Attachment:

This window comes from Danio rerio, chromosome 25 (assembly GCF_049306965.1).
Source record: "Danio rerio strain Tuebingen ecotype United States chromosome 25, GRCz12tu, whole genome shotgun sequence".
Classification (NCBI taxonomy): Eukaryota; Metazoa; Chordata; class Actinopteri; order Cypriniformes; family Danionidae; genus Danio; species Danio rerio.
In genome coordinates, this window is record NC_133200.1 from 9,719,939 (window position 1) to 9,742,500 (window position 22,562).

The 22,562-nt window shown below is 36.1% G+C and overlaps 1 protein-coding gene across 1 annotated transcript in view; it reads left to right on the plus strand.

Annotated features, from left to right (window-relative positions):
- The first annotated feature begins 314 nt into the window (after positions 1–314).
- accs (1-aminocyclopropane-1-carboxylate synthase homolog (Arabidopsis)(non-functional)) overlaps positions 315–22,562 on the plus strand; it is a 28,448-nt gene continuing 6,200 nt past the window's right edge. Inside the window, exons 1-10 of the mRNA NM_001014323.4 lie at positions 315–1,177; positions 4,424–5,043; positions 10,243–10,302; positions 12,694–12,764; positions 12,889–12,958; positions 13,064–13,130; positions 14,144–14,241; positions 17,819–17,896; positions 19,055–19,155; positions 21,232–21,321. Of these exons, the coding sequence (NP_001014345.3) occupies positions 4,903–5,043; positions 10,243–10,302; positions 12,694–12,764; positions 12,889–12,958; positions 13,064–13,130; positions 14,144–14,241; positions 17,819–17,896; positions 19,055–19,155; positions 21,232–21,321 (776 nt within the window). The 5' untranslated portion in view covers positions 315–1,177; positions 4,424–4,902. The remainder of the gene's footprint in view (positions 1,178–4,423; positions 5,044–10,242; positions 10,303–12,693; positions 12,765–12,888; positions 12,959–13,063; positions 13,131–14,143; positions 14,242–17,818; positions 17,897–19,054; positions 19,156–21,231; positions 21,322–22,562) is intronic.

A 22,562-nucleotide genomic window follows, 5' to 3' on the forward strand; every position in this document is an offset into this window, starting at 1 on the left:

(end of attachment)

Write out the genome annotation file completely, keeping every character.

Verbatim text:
This window comes from Danio rerio, chromosome 25 (assembly GCF_049306965.1).
Source record: "Danio rerio strain Tuebingen ecotype United States chromosome 25, GRCz12tu, whole genome shotgun sequence".
Classification (NCBI taxonomy): Eukaryota; Metazoa; Chordata; class Actinopteri; order Cypriniformes; family Danionidae; genus Danio; species Danio rerio.
In genome coordinates, this window is record NC_133200.1 from 9,719,939 (window position 1) to 9,742,500 (window position 22,562).

The 22,562-nt window shown below is 36.1% G+C and overlaps 1 protein-coding gene across 1 annotated transcript in view; it reads left to right on the plus strand.

Annotated features, from left to right (window-relative positions):
- The first annotated feature begins 314 nt into the window (after positions 1–314).
- accs (1-aminocyclopropane-1-carboxylate synthase homolog (Arabidopsis)(non-functional)) overlaps positions 315–22,562 on the plus strand; it is a 28,448-nt gene continuing 6,200 nt past the window's right edge. Inside the window, exons 1-10 of the mRNA NM_001014323.4 lie at positions 315–1,177; positions 4,424–5,043; positions 10,243–10,302; positions 12,694–12,764; positions 12,889–12,958; positions 13,064–13,130; positions 14,144–14,241; positions 17,819–17,896; positions 19,055–19,155; positions 21,232–21,321. Of these exons, the coding sequence (NP_001014345.3) occupies positions 4,903–5,043; positions 10,243–10,302; positions 12,694–12,764; positions 12,889–12,958; positions 13,064–13,130; positions 14,144–14,241; positions 17,819–17,896; positions 19,055–19,155; positions 21,232–21,321 (776 nt within the window). The 5' untranslated portion in view covers positions 315–1,177; positions 4,424–4,902. The remainder of the gene's footprint in view (positions 1,178–4,423; positions 5,044–10,242; positions 10,303–12,693; positions 12,765–12,888; positions 12,959–13,063; positions 13,131–14,143; positions 14,242–17,818; positions 17,897–19,054; positions 19,156–21,231; positions 21,322–22,562) is intronic.

A 22,562-nucleotide genomic window follows, 5' to 3' on the forward strand; every position in this document is an offset into this window, starting at 1 on the left: